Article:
Hard Numbers: Stuck in Sudan, China-made Teslas coming soon, inflation hangs on, wheat & corn farmers go big, passenger rights & wrongs …
318 & 16,000: Amid fierce fighting in Sudan, 318 Canadians living in the East African country have been evacuated to safety, many with help from France, Germany, and Saudi Arabia. But according to an official registry, there could be at least 10 times as many Canadians still stuck there. The US, meanwhile, evacuated 70 diplomats and their families in recent days, but roughly 16,000 American citizens were living there before fighting erupted. For more on Sudan and how the conflict there affects the rest of the world, see here.
10,000: For the first time, Tesla will export cars from its Chinese factories to North America, and the destination is … Canada. Beginning later this year, Canadians will be able to take delivery of a special Shanghai-made rear-wheel drive version of the Model Y, which costs CA$10,000 less than the Model Ys that are currently available in the Canadian market.
3 & 5.6: Although Canada’s inflation has eased in recent months, a group of leading economists predicts that core inflation — which excludes food and energy — will stay above 3% until at least the fourth quarter of this year. That means the BoC is likely to hold interest rates where they are until then, rather than begin lowering rates this summer, as some had hoped. Core inflation in the US, meanwhile, was 5.6% in March, and the Federal Reserve is expected to raise rates again next week.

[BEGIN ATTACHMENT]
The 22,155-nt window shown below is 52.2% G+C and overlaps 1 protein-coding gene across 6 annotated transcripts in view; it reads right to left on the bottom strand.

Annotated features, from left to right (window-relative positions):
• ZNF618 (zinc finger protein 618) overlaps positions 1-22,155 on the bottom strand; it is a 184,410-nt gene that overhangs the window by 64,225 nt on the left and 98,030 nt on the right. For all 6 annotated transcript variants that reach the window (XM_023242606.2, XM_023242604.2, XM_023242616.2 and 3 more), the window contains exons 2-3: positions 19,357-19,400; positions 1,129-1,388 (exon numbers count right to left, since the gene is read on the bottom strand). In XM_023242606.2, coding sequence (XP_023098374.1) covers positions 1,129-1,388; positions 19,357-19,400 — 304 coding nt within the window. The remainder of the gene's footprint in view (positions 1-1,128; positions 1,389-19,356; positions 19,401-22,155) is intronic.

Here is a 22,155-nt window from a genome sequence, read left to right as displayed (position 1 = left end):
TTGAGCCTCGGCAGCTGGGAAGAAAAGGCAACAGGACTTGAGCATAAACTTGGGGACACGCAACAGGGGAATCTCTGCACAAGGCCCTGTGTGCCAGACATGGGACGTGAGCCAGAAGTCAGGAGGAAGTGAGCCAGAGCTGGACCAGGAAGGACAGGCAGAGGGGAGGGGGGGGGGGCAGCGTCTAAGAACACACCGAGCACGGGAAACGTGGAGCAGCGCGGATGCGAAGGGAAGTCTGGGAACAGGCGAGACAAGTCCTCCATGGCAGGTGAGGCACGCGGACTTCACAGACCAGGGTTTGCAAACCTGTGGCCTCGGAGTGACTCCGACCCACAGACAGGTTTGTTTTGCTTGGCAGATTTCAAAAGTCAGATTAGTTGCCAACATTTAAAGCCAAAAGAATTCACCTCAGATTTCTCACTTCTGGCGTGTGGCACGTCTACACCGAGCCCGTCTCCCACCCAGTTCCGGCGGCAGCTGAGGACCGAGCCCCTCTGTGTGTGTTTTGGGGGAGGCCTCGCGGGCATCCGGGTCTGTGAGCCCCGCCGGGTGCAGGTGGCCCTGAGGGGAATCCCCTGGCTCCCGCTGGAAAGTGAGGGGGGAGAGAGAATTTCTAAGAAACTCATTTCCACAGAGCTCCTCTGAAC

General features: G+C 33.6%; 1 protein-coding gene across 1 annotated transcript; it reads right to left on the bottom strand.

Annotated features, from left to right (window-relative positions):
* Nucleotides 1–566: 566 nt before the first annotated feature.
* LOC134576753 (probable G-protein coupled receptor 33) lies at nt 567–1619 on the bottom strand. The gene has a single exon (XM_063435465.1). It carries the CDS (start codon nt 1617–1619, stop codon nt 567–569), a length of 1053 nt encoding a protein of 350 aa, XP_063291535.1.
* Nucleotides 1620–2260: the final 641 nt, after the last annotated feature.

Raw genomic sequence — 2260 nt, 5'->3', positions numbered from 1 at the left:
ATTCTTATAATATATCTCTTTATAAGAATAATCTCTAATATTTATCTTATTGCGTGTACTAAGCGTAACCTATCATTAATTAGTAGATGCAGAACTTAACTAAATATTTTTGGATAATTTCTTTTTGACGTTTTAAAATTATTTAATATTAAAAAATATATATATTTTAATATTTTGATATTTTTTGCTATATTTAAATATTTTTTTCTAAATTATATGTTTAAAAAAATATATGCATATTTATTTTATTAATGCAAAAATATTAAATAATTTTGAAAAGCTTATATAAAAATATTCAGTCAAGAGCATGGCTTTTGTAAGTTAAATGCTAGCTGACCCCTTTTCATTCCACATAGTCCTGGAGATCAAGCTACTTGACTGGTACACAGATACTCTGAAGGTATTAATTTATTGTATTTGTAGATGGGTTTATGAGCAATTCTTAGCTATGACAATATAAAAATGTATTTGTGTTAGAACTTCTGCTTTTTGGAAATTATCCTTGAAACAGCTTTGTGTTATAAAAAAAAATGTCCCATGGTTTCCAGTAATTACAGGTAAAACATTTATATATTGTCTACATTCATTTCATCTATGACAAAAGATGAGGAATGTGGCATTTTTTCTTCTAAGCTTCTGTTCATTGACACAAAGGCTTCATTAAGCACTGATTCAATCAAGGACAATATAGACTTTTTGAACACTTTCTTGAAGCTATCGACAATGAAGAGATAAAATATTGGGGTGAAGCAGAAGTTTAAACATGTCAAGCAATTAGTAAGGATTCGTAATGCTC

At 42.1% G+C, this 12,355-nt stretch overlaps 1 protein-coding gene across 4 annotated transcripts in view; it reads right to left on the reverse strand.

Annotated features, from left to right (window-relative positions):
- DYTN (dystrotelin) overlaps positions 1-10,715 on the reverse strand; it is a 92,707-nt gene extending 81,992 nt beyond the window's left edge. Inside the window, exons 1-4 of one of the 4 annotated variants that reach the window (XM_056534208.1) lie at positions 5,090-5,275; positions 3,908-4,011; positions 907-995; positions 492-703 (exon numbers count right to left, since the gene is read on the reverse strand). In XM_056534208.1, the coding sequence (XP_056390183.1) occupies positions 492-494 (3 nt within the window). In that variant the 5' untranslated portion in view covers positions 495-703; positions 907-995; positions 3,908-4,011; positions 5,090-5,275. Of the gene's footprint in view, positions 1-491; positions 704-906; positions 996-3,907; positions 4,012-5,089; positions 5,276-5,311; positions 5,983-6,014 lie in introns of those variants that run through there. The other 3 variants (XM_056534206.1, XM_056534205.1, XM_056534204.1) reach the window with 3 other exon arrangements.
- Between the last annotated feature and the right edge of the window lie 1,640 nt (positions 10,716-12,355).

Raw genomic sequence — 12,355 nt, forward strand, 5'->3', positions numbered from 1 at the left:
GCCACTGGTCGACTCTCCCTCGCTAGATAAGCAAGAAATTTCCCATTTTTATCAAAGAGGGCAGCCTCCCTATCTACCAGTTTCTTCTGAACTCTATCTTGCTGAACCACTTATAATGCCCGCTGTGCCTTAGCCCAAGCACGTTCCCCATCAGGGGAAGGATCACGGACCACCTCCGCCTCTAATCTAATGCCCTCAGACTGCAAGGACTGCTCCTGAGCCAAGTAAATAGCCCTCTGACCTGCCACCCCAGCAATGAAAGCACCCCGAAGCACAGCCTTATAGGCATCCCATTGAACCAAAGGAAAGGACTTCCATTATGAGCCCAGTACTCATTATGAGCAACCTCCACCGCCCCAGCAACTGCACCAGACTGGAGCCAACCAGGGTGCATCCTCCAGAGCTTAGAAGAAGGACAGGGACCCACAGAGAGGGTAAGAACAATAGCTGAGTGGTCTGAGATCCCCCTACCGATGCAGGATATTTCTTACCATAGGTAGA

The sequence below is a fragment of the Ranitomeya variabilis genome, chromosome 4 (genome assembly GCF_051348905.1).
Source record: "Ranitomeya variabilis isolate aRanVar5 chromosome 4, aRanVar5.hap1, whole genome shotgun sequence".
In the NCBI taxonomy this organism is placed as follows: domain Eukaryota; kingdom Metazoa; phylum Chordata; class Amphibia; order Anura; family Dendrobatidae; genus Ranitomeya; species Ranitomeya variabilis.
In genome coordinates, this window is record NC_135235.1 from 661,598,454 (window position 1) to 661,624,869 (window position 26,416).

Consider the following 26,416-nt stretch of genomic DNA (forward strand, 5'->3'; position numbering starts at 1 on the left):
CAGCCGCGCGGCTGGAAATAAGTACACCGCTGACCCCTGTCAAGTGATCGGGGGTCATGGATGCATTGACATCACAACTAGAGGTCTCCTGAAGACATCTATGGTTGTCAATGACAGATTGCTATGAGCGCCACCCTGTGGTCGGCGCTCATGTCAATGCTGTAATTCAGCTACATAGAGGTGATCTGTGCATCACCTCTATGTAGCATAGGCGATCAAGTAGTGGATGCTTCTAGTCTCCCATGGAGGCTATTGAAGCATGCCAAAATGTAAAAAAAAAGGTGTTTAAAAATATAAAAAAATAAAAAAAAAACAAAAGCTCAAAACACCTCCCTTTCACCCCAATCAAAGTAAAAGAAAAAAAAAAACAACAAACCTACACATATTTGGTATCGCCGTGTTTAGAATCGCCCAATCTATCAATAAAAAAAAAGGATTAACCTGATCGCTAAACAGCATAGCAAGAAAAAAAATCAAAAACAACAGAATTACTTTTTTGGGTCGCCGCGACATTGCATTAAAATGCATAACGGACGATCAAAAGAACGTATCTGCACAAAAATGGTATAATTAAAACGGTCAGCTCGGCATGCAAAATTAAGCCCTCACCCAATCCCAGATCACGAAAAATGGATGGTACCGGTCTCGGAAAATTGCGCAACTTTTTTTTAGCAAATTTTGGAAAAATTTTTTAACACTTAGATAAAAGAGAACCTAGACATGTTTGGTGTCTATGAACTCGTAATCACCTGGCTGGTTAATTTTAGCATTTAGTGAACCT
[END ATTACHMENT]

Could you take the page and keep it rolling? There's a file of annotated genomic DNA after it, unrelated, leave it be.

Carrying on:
23 million: With the war in Ukraine continuing to contribute to soaring global wheat prices, Canadian farmers are set to plant some 23 million acres of the crop this summer. That’s up more than 6% from last year, and it will be the largest planting in more than two decades. US farmers, meanwhile, are doubling down on corn.
44,000: The next time a flight delay screws up your plans, you might wish you were in Canada. The government has proposed new rules for airlines that would, the transport minister says, be among the toughest passenger rights laws in the world. But not everyone is thrilled. Airlines say the rules would boost ticket costs, while passenger rights groups say the measures are too weak. And they wouldn’t do much to ease the existing backlog of 44,000 customer complaints.